He knows what needs to be done

The Reason for our Hope is Archbishop Richard Smith's blog

I arrived home the other day to find one of the kids next door playing in the driveway of my residence. When I asked the nine-year old how he was doing, his answer was “Not so good!” He then proceeded to tell me, in obviously deep frustration, about some difficulties he was having with a toy that needed fixing. He then ran off, leaving me feeling relieved that he had not asked me to fix the toy, because I would have had no idea what needed to be done.

“Not so good.” How often do we give that same answer about ourselves, not because a toy needs fixing but our lives do? Sickness, financial problems, family tension or dysfunction, addictions, lack of meaning and direction, or just a general sense that “something is not right” mark our lives and we are often not sure what needs to be done to fix the problem.

Keeping this in mind, a line from the Gospel passage proclaimed on Sunday stands out. John 6:1-15 recounts the familiar story of the multiplication of the loaves and fish. The problem besetting the people is hunger and the challenge facing the disciples is how to feed thousands of people with the very little food available. St. John tells us that Jesus himself “knew what he was going to do.” Jesus knew then what needed to be done, just as he knows now what needs to be done in answer to the brokenness of humanity.

This raises an obvious question. Shall we simply lament our lot in frustration or despair, or shall we turn to the one who knows what needs to be done? Here we encounter the Gospel’s call to faith. Jesus is our Lord and God, who has manifested his love for us and promised to remain with us always. Do we believe in his love, or don’t we? Do we trust in his power to save, or do we stay caught in the illusion of self-reliance? St. John, later in one of his letters, summarized the fundamental Christian disposition in this way: “we have known and believe the love that God has for us.” (1 John 4:16) Putting this “knowing and believing” into action means surrendering in trust to the Lord’s wisdom and providence, and allowing him to lead us by hearing and doing his Word. The act of faith springs from the humble admission that Jesus knows what needs to be done, and we don’t.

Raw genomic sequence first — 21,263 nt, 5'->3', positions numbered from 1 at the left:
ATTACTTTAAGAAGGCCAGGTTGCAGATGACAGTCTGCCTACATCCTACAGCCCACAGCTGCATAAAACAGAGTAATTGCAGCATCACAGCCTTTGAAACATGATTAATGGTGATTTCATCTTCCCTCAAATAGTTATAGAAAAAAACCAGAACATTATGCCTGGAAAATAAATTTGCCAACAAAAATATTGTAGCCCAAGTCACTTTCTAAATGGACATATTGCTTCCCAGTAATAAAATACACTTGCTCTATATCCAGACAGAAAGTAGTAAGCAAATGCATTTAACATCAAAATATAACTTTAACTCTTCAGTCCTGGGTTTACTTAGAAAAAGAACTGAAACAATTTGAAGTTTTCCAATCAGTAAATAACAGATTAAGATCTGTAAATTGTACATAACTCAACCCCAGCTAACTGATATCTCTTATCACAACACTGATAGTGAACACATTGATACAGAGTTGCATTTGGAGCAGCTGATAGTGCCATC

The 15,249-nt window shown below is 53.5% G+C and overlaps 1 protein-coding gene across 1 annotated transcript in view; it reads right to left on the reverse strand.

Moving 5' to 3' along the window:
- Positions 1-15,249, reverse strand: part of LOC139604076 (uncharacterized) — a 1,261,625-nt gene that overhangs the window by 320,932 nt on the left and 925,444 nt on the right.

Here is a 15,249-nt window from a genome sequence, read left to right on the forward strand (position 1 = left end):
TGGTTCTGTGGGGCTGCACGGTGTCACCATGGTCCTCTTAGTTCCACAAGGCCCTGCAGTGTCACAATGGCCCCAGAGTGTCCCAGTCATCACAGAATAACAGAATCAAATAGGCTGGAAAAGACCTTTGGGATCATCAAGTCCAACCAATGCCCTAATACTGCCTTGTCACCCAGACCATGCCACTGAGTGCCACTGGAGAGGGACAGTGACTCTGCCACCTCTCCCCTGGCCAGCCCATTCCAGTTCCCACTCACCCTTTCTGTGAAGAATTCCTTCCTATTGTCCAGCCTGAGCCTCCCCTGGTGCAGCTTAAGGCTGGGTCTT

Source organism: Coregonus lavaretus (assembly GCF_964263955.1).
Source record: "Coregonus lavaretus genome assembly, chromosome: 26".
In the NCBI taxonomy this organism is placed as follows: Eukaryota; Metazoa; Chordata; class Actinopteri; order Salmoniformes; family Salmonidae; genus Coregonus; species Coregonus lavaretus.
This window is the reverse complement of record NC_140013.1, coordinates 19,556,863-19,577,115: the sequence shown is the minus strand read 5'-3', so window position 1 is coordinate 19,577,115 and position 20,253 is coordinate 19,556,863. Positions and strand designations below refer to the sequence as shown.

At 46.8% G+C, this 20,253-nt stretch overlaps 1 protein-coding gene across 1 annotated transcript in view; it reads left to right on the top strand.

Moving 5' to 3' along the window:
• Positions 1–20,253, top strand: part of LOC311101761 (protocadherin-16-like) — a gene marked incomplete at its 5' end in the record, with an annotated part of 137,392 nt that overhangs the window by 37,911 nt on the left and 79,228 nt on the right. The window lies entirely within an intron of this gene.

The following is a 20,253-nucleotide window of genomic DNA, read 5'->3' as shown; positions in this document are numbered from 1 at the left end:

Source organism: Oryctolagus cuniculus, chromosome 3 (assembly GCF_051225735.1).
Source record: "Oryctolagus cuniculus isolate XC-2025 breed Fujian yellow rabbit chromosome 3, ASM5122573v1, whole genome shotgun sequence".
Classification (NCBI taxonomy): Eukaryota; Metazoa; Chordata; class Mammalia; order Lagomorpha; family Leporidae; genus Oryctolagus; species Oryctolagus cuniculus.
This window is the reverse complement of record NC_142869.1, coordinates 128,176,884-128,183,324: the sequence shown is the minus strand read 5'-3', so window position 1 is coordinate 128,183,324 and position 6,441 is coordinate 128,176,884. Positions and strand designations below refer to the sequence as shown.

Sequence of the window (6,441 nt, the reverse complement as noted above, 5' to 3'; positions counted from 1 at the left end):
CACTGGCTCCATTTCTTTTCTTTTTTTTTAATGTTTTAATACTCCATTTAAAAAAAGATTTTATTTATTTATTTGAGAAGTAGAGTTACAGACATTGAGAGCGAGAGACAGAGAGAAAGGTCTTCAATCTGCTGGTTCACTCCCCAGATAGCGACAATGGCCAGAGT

The Gospel narrative from Sunday also teaches that, when we surrender to Christ and place all in his hands, miracles happen! The state of “not so good” is transformed into “very good indeed!”

To whom are we listening? Let’s be sure to listen to the Lord and follow him, because he knows what needs to be done.

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